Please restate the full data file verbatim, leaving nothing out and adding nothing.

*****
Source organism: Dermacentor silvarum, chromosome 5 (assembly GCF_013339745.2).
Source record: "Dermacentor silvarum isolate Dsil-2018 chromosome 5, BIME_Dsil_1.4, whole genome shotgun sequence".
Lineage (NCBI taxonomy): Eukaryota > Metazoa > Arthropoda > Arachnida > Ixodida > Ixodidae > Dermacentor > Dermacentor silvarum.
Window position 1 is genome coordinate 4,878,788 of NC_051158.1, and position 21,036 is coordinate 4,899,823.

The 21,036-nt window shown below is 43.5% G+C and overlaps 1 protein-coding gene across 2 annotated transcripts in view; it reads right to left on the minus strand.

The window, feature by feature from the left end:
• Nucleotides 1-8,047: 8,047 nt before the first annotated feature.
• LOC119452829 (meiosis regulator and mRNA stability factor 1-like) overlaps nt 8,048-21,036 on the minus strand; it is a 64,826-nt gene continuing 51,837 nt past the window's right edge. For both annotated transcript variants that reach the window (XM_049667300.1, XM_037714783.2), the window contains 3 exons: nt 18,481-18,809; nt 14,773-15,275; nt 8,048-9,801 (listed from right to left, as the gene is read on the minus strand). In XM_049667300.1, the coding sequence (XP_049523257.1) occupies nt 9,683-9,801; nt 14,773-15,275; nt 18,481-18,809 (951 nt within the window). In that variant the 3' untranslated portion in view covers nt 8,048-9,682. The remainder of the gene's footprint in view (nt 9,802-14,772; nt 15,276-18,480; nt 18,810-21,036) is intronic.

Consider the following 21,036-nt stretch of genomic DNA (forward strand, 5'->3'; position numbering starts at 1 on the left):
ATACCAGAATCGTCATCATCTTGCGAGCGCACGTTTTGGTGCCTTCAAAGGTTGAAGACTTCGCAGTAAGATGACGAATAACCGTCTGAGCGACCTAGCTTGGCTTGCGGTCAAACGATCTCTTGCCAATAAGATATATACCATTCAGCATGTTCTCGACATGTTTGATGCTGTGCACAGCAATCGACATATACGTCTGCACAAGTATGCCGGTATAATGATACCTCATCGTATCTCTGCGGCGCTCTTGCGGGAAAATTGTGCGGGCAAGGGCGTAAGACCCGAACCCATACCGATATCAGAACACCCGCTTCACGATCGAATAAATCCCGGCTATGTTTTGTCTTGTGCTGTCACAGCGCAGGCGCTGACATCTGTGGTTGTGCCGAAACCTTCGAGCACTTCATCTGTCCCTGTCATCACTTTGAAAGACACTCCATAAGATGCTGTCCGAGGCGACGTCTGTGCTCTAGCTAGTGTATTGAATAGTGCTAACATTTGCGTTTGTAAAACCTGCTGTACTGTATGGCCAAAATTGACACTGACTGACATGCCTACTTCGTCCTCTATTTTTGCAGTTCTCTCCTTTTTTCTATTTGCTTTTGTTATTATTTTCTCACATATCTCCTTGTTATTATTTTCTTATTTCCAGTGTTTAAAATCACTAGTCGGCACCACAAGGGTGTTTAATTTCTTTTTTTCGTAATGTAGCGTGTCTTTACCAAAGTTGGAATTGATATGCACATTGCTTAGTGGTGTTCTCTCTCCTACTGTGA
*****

Source organism: Dermacentor silvarum, chromosome 5 (assembly GCF_013339745.2).
Source record: "Dermacentor silvarum isolate Dsil-2018 chromosome 5, BIME_Dsil_1.4, whole genome shotgun sequence".
Lineage (NCBI taxonomy): Eukaryota > Metazoa > Arthropoda > Arachnida > Ixodida > Ixodidae > Dermacentor > Dermacentor silvarum.
Window position 1 is genome coordinate 4,878,788 of NC_051158.1, and position 21,036 is coordinate 4,899,823.

The 21,036-nt window shown below is 43.5% G+C and overlaps 1 protein-coding gene across 2 annotated transcripts in view; it reads right to left on the minus strand.

The window, feature by feature from the left end:
• Nucleotides 1-8,047: 8,047 nt before the first annotated feature.
• LOC119452829 (meiosis regulator and mRNA stability factor 1-like) overlaps nt 8,048-21,036 on the minus strand; it is a 64,826-nt gene continuing 51,837 nt past the window's right edge. For both annotated transcript variants that reach the window (XM_049667300.1, XM_037714783.2), the window contains 3 exons: nt 18,481-18,809; nt 14,773-15,275; nt 8,048-9,801 (listed from right to left, as the gene is read on the minus strand). In XM_049667300.1, the coding sequence (XP_049523257.1) occupies nt 9,683-9,801; nt 14,773-15,275; nt 18,481-18,809 (951 nt within the window). In that variant the 3' untranslated portion in view covers nt 8,048-9,682. The remainder of the gene's footprint in view (nt 9,802-14,772; nt 15,276-18,480; nt 18,810-21,036) is intronic.

Consider the following 21,036-nt stretch of genomic DNA (forward strand, 5'->3'; position numbering starts at 1 on the left):
ATACCAGAATCGTCATCATCTTGCGAGCGCACGTTTTGGTGCCTTCAAAGGTTGAAGACTTCGCAGTAAGATGACGAATAACCGTCTGAGCGACCTAGCTTGGCTTGCGGTCAAACGATCTCTTGCCAATAAGATATATACCATTCAGCATGTTCTCGACATGTTTGATGCTGTGCACAGCAATCGACATATACGTCTGCACAAGTATGCCGGTATAATGATACCTCATCGTATCTCTGCGGCGCTCTTGCGGGAAAATTGTGCGGGCAAGGGCGTAAGACCCGAACCCATACCGATATCAGAACACCCGCTTCACGATCGAATAAATCCCGGCTATGTTTTGTCTTGTGCTGTCACAGCGCAGGCGCTGACATCTGTGGTTGTGCCGAAACCTTCGAGCACTTCATCTGTCCCTGTCATCACTTTGAAAGACACTCCATAAGATGCTGTCCGAGGCGACGTCTGTGCTCTAGCTAGTGTATTGAATAGTGCTAACATTTGCGTTTGTAAAACCTGCTGTACTGTATGGCCAAAATTGACACTGACTGACATGCCTACTTCGTCCTCTATTTTTGCAGTTCTCTCCTTTTTTCTATTTGCTTTTGTTATTATTTTCTCACATATCTCCTTGTTATTATTTTCTTATTTCCAGTGTTTAAAATCACTAGTCGGCACCACAAGGGTGTTTAATTTCTTTTTTTCGTAATGTAGCGTGTCTTTACCAAAGTTGGAATTGATATGCACATTGCTTAGTGGTGTTCTCTCTCCTACTGTGA